The ideology of America and how it should be packaged for those outside America by a charismatic President with a will for tangible results. America is both a mover and neighborly nation. Elsewhere, the terms used are imperialistic and isolationist when it suits it as seen when it moved to occupy Puerto Rico (Efrain Nieves, 2012). America enjoys a unique position which is as a result of the social, political and economical structures. It is defined better when doing business. America’s business is both within and out of its borders. This takes us to the second point that is directly following from this.
    The downstream needs of a populace which is divided and the democratic system in which President Donald J. Trump is officially inaugurated needs to be understood. The beauty of democracy has claimed three categories of American. There is a sizable quiet population compelled to follow through with what its democratic principles thrive on. There those who are celebrating and others who are joined in contesting the presidency. Celebration whether done privately or publicly and contestation are all pillars of the American democracy. Talk of diversity should not miss such as well as other characters that make America what it is. The President’s business is to ensure that all forms of civil engagement is for the good of America. This America is a diverse America. But, being a very powerful person now, it is incumbent upon him to package America for consumers who have known her for civility and peace.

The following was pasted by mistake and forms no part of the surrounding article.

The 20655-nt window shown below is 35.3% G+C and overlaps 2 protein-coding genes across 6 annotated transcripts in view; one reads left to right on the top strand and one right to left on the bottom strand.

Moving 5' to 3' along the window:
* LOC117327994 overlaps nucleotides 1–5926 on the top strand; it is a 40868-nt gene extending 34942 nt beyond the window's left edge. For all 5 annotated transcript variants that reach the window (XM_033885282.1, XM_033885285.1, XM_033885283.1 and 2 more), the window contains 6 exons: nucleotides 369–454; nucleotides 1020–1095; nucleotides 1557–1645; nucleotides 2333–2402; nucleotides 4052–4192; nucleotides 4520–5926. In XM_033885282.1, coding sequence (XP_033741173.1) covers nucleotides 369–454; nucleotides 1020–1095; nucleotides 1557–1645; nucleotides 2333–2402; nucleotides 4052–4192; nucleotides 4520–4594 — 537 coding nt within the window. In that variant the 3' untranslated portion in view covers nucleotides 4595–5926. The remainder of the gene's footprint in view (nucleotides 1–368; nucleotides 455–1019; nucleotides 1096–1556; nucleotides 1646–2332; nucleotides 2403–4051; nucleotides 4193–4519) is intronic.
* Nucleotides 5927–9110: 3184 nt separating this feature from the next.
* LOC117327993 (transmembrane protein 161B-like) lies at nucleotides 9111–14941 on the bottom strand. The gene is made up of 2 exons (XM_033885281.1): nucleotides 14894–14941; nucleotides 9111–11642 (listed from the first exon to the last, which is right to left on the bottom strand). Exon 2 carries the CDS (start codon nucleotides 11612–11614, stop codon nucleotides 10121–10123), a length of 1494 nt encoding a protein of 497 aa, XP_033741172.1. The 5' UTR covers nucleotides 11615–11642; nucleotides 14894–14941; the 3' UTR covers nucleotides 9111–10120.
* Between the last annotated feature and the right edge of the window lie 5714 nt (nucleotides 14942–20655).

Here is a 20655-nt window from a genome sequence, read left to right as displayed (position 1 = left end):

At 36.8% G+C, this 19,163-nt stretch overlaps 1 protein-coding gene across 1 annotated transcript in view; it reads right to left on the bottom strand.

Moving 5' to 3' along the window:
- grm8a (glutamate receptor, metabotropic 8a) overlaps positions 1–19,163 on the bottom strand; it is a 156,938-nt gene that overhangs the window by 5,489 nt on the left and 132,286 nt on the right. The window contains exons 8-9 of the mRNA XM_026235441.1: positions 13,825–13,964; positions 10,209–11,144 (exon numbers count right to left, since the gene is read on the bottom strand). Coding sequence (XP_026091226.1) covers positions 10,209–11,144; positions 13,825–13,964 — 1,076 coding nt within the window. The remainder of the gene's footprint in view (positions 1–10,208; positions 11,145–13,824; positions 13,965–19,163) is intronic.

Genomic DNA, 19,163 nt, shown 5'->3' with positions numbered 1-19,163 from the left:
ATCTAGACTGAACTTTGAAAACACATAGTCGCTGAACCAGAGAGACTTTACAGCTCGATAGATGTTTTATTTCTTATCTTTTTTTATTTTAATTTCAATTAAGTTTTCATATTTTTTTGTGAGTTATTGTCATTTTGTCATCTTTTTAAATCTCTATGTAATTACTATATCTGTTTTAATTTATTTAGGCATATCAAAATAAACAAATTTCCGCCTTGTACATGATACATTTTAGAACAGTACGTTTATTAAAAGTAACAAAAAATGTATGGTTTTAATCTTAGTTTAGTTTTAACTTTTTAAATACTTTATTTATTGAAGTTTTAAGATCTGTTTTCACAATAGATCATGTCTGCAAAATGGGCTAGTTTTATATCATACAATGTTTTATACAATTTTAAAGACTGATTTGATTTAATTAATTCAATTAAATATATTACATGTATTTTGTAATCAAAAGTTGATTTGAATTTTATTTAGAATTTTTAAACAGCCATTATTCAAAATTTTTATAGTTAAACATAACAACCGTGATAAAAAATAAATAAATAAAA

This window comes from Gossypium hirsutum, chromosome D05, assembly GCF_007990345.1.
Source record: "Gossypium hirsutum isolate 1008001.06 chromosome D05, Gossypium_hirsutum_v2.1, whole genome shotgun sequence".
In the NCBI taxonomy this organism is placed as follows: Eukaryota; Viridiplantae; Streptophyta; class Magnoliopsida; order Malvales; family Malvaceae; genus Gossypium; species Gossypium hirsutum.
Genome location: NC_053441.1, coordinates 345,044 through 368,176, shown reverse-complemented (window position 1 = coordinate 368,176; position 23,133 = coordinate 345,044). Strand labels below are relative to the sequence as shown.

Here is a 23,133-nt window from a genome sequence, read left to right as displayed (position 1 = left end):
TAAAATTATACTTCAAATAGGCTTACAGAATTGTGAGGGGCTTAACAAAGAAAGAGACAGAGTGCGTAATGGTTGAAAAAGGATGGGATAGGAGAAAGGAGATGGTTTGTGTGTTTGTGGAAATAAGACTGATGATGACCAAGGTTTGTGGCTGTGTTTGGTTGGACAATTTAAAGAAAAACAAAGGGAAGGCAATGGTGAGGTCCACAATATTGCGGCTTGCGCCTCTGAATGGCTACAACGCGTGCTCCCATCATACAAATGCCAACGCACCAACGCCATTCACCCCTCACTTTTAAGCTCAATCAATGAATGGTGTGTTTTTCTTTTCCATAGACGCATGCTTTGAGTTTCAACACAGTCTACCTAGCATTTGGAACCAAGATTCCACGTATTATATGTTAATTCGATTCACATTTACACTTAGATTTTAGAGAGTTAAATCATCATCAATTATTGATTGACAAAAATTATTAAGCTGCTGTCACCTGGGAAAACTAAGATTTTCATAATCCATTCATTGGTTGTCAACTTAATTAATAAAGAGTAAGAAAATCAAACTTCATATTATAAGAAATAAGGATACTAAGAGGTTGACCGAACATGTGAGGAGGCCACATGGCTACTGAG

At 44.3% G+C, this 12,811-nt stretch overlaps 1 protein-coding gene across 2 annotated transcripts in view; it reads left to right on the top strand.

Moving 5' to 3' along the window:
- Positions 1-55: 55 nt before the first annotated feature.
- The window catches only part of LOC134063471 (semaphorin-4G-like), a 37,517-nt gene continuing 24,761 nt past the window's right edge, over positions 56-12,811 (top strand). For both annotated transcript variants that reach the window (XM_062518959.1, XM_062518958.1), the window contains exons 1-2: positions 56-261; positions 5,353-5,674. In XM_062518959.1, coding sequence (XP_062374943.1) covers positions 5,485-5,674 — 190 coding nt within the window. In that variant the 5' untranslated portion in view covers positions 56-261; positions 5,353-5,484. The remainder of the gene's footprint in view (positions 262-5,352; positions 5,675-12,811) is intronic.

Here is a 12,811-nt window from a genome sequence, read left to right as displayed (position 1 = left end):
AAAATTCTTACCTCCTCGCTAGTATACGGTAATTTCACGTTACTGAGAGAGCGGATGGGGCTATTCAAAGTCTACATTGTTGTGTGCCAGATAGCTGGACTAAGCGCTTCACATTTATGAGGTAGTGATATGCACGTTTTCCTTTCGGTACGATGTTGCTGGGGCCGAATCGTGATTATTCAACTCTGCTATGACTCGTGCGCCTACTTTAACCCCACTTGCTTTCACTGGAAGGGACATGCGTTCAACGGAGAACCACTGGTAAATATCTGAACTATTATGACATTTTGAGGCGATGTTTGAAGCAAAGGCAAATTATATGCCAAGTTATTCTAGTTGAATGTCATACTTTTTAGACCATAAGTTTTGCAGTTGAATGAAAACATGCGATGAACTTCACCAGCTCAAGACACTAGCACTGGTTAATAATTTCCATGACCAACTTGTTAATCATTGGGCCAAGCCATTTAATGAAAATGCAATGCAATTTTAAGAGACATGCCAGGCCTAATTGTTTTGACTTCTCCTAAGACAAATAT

The President gave voice to an optimism and it is this that prompted those who voted him into power. Word from those who actually voted him spoke of the uplifting optimistic talks. In his inaugural speech he actually included the words “…..black, brown or white……..transferring power from Washington DC to the people….” gave back the “government.” In the first two days after he sat behind the desk in the Oval office, the President did two radical things: economic pledges got to be placed higher up on the to-do list; signed the executive order repealing of Obamacare/ACA. President Donald J. Trump is seen as one who will redefine America.
    Being the most powerful person now, the President will have to show a side of being inclusive as well as satisfying those who voted him in power. A person sitting before her or his TV watching the inauguration speech must have felt recognized and American. This person must have felt she or he put a President who delivers in the oval office. Deliverables will mark the true essence of President Trump and it is for this that even his detractors will like him. A thank you will be returned when he is voted for a second term.